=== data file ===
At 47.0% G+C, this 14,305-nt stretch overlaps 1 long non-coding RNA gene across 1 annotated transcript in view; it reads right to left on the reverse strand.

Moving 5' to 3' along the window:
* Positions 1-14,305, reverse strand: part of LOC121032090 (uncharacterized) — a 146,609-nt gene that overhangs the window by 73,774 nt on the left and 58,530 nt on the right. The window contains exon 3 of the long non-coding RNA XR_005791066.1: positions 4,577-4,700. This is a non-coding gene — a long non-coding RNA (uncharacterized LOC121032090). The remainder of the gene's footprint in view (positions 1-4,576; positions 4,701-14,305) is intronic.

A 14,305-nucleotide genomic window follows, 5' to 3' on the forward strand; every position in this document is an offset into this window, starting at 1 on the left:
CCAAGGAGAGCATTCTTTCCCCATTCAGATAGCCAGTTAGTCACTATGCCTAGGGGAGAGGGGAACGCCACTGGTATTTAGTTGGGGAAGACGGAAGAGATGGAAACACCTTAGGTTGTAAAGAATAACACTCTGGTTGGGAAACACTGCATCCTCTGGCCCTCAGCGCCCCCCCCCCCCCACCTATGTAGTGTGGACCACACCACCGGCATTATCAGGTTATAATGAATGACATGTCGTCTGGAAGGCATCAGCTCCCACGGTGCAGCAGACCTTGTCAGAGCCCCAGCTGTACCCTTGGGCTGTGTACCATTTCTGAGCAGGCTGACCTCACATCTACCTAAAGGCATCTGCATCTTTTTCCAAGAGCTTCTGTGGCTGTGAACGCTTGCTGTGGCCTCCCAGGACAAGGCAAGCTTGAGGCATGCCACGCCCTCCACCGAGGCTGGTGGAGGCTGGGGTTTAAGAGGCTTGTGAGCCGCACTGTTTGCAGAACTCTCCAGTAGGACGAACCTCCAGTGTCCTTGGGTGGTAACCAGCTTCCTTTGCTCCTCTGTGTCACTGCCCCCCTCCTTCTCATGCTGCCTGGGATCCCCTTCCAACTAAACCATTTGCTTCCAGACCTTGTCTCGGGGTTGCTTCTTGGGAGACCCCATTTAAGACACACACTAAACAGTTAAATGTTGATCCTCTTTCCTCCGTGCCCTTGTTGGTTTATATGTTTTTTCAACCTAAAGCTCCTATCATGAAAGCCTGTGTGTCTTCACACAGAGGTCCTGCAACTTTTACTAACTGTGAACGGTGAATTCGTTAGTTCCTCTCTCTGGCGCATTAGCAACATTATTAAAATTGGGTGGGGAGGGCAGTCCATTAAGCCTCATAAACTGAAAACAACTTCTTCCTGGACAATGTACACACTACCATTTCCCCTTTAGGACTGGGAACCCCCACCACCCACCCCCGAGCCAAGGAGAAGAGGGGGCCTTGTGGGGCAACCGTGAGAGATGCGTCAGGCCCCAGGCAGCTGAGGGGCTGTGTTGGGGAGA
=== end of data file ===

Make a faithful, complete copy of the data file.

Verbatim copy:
At 47.0% G+C, this 14,305-nt stretch overlaps 1 long non-coding RNA gene across 1 annotated transcript in view; it reads right to left on the reverse strand.

Moving 5' to 3' along the window:
* Positions 1-14,305, reverse strand: part of LOC121032090 (uncharacterized) — a 146,609-nt gene that overhangs the window by 73,774 nt on the left and 58,530 nt on the right. The window contains exon 3 of the long non-coding RNA XR_005791066.1: positions 4,577-4,700. This is a non-coding gene — a long non-coding RNA (uncharacterized LOC121032090). The remainder of the gene's footprint in view (positions 1-4,576; positions 4,701-14,305) is intronic.

A 14,305-nucleotide genomic window follows, 5' to 3' on the forward strand; every position in this document is an offset into this window, starting at 1 on the left:
CCAAGGAGAGCATTCTTTCCCCATTCAGATAGCCAGTTAGTCACTATGCCTAGGGGAGAGGGGAACGCCACTGGTATTTAGTTGGGGAAGACGGAAGAGATGGAAACACCTTAGGTTGTAAAGAATAACACTCTGGTTGGGAAACACTGCATCCTCTGGCCCTCAGCGCCCCCCCCCCCCCACCTATGTAGTGTGGACCACACCACCGGCATTATCAGGTTATAATGAATGACATGTCGTCTGGAAGGCATCAGCTCCCACGGTGCAGCAGACCTTGTCAGAGCCCCAGCTGTACCCTTGGGCTGTGTACCATTTCTGAGCAGGCTGACCTCACATCTACCTAAAGGCATCTGCATCTTTTTCCAAGAGCTTCTGTGGCTGTGAACGCTTGCTGTGGCCTCCCAGGACAAGGCAAGCTTGAGGCATGCCACGCCCTCCACCGAGGCTGGTGGAGGCTGGGGTTTAAGAGGCTTGTGAGCCGCACTGTTTGCAGAACTCTCCAGTAGGACGAACCTCCAGTGTCCTTGGGTGGTAACCAGCTTCCTTTGCTCCTCTGTGTCACTGCCCCCCTCCTTCTCATGCTGCCTGGGATCCCCTTCCAACTAAACCATTTGCTTCCAGACCTTGTCTCGGGGTTGCTTCTTGGGAGACCCCATTTAAGACACACACTAAACAGTTAAATGTTGATCCTCTTTCCTCCGTGCCCTTGTTGGTTTATATGTTTTTTCAACCTAAAGCTCCTATCATGAAAGCCTGTGTGTCTTCACACAGAGGTCCTGCAACTTTTACTAACTGTGAACGGTGAATTCGTTAGTTCCTCTCTCTGGCGCATTAGCAACATTATTAAAATTGGGTGGGGAGGGCAGTCCATTAAGCCTCATAAACTGAAAACAACTTCTTCCTGGACAATGTACACACTACCATTTCCCCTTTAGGACTGGGAACCCCCACCACCCACCCCCGAGCCAAGGAGAAGAGGGGGCCTTGTGGGGCAACCGTGAGAGATGCGTCAGGCCCCAGGCAGCTGAGGGGCTGTGTTGGGGAGA